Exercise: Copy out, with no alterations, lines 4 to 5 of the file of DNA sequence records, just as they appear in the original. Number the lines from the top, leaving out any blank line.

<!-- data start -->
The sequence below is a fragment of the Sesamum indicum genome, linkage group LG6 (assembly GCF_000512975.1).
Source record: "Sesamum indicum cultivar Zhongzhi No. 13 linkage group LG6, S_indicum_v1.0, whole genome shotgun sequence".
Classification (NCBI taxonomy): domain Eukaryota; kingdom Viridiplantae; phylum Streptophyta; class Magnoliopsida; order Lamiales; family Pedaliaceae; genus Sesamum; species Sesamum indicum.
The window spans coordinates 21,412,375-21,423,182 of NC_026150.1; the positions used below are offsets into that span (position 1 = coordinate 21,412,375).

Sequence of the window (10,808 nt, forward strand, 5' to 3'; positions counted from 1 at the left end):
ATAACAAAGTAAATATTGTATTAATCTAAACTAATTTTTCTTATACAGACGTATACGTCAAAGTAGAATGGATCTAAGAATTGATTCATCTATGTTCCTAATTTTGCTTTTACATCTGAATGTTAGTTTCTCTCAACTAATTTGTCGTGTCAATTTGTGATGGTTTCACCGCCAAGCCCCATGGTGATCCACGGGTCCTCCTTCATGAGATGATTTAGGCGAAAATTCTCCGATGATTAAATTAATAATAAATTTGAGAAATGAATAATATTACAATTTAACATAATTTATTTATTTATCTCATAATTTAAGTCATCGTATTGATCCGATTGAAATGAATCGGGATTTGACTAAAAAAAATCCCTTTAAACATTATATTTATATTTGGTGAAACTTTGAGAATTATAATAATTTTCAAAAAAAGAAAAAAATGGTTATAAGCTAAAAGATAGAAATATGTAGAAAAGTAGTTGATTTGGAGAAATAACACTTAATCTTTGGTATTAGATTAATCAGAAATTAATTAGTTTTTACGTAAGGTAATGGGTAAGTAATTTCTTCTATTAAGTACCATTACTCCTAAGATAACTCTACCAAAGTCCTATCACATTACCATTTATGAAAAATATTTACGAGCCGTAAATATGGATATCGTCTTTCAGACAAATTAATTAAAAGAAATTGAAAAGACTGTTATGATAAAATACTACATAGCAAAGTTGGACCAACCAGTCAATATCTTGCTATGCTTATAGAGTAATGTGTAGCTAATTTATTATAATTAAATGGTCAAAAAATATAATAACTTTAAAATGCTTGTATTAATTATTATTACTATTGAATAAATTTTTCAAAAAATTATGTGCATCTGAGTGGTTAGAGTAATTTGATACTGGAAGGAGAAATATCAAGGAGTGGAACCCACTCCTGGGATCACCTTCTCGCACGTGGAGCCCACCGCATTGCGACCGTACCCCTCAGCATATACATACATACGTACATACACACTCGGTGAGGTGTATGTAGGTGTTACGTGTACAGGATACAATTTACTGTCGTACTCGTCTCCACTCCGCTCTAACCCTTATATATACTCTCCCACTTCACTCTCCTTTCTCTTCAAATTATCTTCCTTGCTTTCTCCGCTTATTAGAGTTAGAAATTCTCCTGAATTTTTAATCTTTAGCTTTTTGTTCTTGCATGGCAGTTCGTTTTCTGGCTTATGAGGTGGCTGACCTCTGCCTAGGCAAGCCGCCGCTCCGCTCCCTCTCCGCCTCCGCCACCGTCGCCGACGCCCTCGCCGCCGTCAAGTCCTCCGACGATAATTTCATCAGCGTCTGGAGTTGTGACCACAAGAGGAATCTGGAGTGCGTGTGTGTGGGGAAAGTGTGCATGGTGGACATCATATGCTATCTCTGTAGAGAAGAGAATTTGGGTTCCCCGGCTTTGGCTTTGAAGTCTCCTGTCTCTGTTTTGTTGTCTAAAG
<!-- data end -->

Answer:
The window spans coordinates 21,412,375-21,423,182 of NC_026150.1; the positions used below are offsets into that span (position 1 = coordinate 21,412,375).

Sequence of the window (10,808 nt, forward strand, 5' to 3'; positions counted from 1 at the left end):